I have been eating my American persimmons and noticing that the last fruits tend to have a lot more seeds that the earlier fruits. I wonder if this is generally true among other persimmons or other fruit.
In some ways, it makes sense. The tree might want to hold onto the fruit with seeds a little longer to make sure that the seeds are fully mature. That's the whole point of making the fruit. The seedless fruit doesn't have this same need, because there are no seeds to mature.
It also applies to the apples and pears that I have seen codling moth damage on. Every year my favorite summer japanese/asian pear set two crops. The first 5-10% of the crop is seen turning yellow and sweeter then the green ones at the last of July due to no seeds and vacant larvae. The next 90% come on another 10 days later than the first. So both the moth larvae and I (with my extended summer harvest) get what each of us bargained for.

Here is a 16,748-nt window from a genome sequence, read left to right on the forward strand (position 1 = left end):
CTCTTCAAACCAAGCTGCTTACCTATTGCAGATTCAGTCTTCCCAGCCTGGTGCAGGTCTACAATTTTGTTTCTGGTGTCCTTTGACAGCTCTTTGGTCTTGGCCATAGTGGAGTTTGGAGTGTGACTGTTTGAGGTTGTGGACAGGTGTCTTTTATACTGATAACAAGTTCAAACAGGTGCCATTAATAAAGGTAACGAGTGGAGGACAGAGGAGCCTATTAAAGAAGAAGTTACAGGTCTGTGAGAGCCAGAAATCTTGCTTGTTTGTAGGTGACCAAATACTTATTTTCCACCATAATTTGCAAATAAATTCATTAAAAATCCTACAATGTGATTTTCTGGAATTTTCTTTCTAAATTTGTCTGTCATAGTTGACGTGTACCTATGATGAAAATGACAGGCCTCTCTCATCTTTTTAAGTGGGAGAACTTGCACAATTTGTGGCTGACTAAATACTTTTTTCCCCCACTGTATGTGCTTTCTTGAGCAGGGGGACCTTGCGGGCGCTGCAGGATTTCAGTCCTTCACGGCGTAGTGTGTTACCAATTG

I don't understand the way it is why my first crop gets so sweet. There are always so many curious things and unanswered questions about fruit we don't know for sure.
Come to think of it, I have seen many fruits with codling moth drop early. Obviously, the seeds aren't viable, as the codling moth feeds on it. It makes sense for the tree to stop investing in it, and perhaps leave it on the ground for the earliest, hungriest animals to munch completely first, saving the seeds for partial munching on mature fruit later.
An apple under Codling Moth attack, tries it's best to ripen, before insects completely destroy it.
Thus it ripens very early, and falls. Thereafter, it quickly rots.
For many years, my Ashmead's Kernel, apple tree was largely bare by September.
Every piece of fruit was badly damaged by worms.
This year, due to improved orchard clean-up, some apples were not attacked.
Still hanging on the tree, in fact.
As far as I know, we're just hypothesizing. If the apple is attacked before the seed can mature in the fruit, it makes sense for the tree to quit investing in it.